Well, first, Campus Watch is not focused on Israel -- it is a critique of Middle East studies in general. But how do I see Campus Watch five years later? Well, we have two goals: one is short-term and the other is long-term. The short-term goal is to improve the discussion of Middle East issues; to move it toward the centre, have it be less politicized, have it be more of a tolerance of different viewpoints.
I would say there has been some improvement and I will take some credit for that improvement, but it is limited. The long-term issue is having balance in the professoriate. And there now, while there have been a couple of successes here and there, overall, we have not had much of an impact.
Can we talk a bit about radical Islam? You've written that 'Islam is not the enemy, but Islamism is,' and that 'we need to eradicate the radical variants of Islam.' What makes Islamism, or radical Islam, a threat in a way that say, radical Christianity or radical Judaism is not?
I prefer not to make that comparison between radical Islam and other forms of other religions. I just don't think there's any basis for comparison. There is no such thing as a radical Christian ideological movement -- it's fantasy.
In contrast, I think there is a real connection between radical Islam and fascism and communism -- so I see this as a native totalitarian movement that happens to have a more religious basis than the others do. It happens not to be western, it happens to have many significant differences, but in its aspirations to world domination, in its totalitarian nature, in its brutality, it is far more akin to fascism and communism than to any religious phenomenon.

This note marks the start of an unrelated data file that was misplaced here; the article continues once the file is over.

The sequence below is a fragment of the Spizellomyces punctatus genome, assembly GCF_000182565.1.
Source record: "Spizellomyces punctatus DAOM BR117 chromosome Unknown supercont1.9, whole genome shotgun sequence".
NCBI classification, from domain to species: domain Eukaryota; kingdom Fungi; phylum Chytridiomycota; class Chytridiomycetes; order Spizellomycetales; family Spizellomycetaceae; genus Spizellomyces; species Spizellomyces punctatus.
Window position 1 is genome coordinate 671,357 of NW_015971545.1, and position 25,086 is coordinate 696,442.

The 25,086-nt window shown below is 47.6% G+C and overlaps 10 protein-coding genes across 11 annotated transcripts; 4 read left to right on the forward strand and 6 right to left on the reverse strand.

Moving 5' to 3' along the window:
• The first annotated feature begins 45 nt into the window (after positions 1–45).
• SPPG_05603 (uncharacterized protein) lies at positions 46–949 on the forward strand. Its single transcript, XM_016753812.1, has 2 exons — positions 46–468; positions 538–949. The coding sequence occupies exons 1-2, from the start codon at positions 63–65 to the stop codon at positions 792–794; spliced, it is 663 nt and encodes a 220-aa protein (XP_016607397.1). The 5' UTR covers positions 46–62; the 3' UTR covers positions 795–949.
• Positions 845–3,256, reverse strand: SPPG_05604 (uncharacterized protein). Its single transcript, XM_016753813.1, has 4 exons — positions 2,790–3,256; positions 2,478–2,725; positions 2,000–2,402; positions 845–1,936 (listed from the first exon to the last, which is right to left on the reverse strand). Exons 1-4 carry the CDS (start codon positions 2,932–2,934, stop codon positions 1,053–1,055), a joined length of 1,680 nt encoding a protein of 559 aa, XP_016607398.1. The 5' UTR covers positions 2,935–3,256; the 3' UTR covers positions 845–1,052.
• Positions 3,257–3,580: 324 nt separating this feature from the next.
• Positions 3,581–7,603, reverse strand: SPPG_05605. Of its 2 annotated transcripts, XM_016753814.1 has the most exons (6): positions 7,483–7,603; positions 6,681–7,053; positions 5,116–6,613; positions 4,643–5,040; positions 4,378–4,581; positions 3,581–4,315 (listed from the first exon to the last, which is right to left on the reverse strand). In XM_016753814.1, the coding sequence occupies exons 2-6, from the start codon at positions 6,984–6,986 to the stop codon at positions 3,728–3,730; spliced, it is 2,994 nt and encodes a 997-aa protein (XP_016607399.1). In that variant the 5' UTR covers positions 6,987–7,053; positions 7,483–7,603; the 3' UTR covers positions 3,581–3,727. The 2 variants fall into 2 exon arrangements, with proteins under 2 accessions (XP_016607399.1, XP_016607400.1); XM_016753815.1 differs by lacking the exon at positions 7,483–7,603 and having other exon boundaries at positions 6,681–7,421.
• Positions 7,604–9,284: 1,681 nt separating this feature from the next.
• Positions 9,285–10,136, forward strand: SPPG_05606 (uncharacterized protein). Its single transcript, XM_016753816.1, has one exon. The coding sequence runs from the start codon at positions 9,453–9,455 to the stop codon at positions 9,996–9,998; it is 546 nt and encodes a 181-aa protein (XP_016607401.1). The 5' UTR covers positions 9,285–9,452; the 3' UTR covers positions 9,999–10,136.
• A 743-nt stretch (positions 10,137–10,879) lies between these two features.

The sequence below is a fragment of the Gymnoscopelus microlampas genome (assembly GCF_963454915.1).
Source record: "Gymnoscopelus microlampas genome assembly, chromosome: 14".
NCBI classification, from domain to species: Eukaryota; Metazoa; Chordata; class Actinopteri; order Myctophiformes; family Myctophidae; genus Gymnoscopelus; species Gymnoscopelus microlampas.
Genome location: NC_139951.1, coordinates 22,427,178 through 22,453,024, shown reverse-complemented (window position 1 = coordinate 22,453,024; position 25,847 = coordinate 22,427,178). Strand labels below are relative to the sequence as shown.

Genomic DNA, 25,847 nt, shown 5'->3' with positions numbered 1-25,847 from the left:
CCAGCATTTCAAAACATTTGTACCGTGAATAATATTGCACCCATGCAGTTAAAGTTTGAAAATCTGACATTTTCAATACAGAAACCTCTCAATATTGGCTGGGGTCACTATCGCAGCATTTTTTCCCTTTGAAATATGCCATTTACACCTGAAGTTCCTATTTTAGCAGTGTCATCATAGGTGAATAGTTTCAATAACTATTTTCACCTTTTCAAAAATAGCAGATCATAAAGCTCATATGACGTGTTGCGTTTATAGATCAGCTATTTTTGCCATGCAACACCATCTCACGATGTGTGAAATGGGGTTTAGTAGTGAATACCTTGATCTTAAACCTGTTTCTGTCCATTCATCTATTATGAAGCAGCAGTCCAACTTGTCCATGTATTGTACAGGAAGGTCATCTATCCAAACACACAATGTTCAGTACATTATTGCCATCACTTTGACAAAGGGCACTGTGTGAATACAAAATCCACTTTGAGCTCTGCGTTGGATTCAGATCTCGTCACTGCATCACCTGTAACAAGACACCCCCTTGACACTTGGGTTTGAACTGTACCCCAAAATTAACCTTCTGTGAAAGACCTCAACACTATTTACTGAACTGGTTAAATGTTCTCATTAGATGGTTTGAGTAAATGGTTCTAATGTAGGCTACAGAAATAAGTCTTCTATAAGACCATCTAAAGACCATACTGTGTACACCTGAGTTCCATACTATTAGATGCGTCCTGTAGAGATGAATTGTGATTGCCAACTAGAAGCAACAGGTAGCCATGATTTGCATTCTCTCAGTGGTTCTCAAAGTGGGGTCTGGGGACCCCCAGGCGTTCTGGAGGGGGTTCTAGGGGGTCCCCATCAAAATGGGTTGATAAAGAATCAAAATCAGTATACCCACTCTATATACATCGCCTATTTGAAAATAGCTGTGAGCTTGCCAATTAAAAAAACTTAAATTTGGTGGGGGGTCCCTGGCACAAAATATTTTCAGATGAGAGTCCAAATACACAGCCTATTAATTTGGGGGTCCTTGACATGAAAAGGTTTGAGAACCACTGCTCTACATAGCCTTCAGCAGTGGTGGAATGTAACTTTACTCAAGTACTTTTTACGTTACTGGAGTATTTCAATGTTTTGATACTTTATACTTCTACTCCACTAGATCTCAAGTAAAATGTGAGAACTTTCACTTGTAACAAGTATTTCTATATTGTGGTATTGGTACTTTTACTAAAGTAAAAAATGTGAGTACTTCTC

People such as Christopher Hitchens and Richard Dawkins have been arguing recently that the religious belief per se is the problem and that aligning ourselves with moderates is giving a hostage to fortune. I guess clearly, you disagree, and believe that we can make use of the moderates as our allies.
I would say that the moderates are absolutely essential, because ultimately, one needs an alternate position of Islam, an alternative explanation of what it means to be a Muslim, in order to do battle with the Islamists.
We can't fight something with nothing. And it is the moderate Muslims who are in the course of formulating this alternative. So if one freezes them out, gives up on them, saying "they're part of the problem too," what is one left with?
This is what I say to people who argue that there is no moderate Muslim, for Islam itself is the problem. I say: well then, supposing you're right, what then? How can a secular state survive combat? What are the tools that we're left with? So even if one believes that Islam itself is the problem, it leaves one with no hammer, no tools, no alternatives.
What are you going to do, kill them all? There's no policy that follows. I've had this out with a number of people who argued Islam was solely the problem.
Ultimately they, however reluctantly, are forced to think, well, we need to help find some other version of Islam to promote.
Given that, I was struck by a piece you wrote back in the fall about Islamist finance, where you argue that it's of no great consequence economically, but it poses a substantial political danger. I wonder, could it not be argued that Islamist finance is actually one of those tools for integrating and sort of co-opting the moderate Muslims by bringing them into the world economy?
Well the origins of Islamic finance go back to the 1930s in India, when a major Islamist devised Islamist economics in order to separate Muslims from Hindus. So the original intent was far from integration, it was separation, and I think that's been the effect since then.
There is no such thing as Islamic economics; it's just repackaged normal financial tools and ethics, but it creates divisions that don't otherwise exist.
I think that political implications are negative and that they separate.